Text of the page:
When the police finally appear, it’s in a sub-headline. “Private Autopsy Doesn’t Match Police Account of Fatal Shooting.” We’re two headlines in and the police are still not identified as the shooters. Here, they are people who gave an account. They are in their typical and accepted role as witness or investigator. One has to get into the article itself before one learns that they shot the man. And, when you do learn that, you read that that the man “was fatally shot” by police, not that police shot him. He was shot.

At that moment, if you’re paying attention, you have to do a “wait-what” and start reading backwards to put the shit together. The police account differs from the autopsy and the police were the shooters? Had this been written correctly, you would have immediately suspected the police of lying. As it is, you now have to read between the lines and carefully deliberate before you blame. Most people don’t read like that. Even if a lot of them did, this is a fucking newspaper, not Samuel Beckett. It should be clear.

There’s only one possible reason to write a headline like this – to absolve the killers of any blame. To foreclose on the possibility of blame.

If a person wants to absolve the police, well I would disagree with that position. But I would hope that the position would be taken honestly and that the case for the innocence -or just the unguilt- of the police would be made through some sort of rational debate based in the actual best understanding of the facts. This shit, however, is not rational. It’s meant to absolve the police on the level of conception. Their absence, their lack, is not supposed to be noticed. You’re just supposed to blame the victim.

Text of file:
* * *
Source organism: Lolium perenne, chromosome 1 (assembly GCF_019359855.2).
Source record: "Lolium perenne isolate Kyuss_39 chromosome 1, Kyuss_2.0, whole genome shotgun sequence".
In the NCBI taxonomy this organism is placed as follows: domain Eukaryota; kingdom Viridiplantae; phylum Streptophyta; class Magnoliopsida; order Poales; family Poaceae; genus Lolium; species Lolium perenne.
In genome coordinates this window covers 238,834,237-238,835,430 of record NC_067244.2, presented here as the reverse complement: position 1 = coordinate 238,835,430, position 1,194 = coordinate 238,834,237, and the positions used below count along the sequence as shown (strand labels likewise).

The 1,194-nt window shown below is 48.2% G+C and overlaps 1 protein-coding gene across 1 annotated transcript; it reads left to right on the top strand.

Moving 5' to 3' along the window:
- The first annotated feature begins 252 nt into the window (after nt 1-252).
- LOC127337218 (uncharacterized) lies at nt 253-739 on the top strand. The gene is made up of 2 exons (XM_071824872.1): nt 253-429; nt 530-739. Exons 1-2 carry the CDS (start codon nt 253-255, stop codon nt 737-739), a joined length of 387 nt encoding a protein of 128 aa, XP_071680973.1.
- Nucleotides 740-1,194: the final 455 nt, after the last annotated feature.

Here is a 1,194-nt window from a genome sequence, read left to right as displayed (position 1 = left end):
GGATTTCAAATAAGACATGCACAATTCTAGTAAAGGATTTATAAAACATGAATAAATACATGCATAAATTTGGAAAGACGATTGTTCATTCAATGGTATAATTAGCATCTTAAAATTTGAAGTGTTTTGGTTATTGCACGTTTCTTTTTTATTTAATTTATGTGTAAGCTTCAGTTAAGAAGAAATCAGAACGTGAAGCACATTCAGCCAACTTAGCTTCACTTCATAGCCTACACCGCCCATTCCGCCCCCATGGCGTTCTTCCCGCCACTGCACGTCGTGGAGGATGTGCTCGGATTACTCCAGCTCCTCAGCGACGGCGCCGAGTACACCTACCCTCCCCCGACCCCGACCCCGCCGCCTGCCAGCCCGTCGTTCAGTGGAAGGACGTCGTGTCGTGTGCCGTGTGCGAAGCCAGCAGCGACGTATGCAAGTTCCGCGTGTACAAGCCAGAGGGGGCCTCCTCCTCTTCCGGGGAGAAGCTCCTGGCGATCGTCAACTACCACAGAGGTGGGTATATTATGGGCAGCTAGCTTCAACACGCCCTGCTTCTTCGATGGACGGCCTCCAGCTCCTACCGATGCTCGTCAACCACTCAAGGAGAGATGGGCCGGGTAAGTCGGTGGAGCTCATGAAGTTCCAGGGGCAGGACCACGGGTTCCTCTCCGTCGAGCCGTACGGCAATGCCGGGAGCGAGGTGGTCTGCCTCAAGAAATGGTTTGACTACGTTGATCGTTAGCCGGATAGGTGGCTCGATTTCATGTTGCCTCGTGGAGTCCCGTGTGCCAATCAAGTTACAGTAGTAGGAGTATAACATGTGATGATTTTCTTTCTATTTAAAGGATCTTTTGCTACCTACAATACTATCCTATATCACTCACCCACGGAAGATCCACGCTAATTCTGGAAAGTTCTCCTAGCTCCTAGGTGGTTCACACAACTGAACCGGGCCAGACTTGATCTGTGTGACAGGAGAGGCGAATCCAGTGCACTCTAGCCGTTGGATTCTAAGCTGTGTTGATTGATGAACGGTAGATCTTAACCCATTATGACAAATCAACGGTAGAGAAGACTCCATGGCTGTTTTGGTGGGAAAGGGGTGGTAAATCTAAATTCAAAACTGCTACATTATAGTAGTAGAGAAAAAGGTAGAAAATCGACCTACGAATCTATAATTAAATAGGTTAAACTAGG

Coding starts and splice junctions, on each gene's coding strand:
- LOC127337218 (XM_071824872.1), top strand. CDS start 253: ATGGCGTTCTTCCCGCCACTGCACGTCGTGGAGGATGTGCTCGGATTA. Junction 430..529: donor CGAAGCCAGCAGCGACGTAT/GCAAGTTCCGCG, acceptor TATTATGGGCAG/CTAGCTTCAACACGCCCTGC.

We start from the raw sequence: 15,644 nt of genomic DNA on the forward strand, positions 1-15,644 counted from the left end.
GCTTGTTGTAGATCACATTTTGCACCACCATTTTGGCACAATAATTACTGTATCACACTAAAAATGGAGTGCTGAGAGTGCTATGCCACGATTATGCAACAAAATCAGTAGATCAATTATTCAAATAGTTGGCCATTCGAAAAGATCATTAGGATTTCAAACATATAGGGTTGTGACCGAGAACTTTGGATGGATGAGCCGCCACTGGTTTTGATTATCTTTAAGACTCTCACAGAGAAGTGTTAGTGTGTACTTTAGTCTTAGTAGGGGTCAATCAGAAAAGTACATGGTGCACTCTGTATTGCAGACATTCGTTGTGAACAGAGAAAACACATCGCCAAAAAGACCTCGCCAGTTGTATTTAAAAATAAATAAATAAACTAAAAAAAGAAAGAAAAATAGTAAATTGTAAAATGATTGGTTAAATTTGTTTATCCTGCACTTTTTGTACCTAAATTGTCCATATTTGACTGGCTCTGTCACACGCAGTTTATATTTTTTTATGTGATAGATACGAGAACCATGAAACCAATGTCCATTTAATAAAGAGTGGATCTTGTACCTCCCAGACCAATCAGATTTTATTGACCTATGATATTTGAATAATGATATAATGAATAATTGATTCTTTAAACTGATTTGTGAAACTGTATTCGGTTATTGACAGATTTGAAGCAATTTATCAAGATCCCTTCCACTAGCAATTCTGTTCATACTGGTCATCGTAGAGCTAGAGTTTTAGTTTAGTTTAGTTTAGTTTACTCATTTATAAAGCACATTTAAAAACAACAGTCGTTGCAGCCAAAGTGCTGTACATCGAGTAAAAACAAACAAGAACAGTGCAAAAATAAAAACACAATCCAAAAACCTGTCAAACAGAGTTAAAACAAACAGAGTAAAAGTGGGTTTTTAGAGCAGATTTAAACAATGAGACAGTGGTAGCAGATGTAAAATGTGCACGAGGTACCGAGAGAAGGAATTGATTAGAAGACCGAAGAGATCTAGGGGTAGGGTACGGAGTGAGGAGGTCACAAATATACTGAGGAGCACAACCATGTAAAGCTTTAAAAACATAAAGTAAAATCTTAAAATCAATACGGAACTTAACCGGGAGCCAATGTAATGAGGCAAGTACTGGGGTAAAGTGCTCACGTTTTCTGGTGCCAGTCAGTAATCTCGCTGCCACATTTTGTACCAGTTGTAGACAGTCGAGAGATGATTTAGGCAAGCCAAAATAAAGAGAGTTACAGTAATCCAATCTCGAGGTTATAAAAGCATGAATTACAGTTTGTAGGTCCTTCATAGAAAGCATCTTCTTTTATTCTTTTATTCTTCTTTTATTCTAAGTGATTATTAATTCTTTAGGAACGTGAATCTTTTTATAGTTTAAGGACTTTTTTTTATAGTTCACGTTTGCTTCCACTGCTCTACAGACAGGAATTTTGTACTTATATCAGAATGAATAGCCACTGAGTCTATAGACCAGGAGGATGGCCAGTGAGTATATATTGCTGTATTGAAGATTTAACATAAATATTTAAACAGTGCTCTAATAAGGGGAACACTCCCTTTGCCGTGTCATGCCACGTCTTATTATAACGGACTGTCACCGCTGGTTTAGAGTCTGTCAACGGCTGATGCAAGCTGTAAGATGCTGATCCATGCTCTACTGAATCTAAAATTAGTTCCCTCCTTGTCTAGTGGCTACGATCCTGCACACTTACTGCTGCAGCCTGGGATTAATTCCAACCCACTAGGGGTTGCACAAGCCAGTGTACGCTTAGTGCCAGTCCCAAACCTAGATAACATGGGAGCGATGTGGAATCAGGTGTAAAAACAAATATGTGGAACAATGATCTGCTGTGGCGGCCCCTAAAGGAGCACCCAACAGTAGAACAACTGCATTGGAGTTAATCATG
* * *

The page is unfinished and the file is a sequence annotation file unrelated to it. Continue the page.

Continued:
This headline is some fucking bullshit. Dangerous and recurring bullshit.

Bullshit can be facilitated in a lot of different ways. It can happen through the debilitating speed and super-presence of a machine like twitter but it can also be the result of the manufactured absences of the old media. But the goal of bullshit is always the same – bullshit exists to stop thought. And we’re not going to get anywhere unless we stop and think. That thinking has to be rooted in the facts. The police shot an unarmed black man in the back, while he stood in his grandparents’ backyard. They lied about it. They’re currently bribing the DA. That’s what needs to be thought about.

That’s what needs to stop.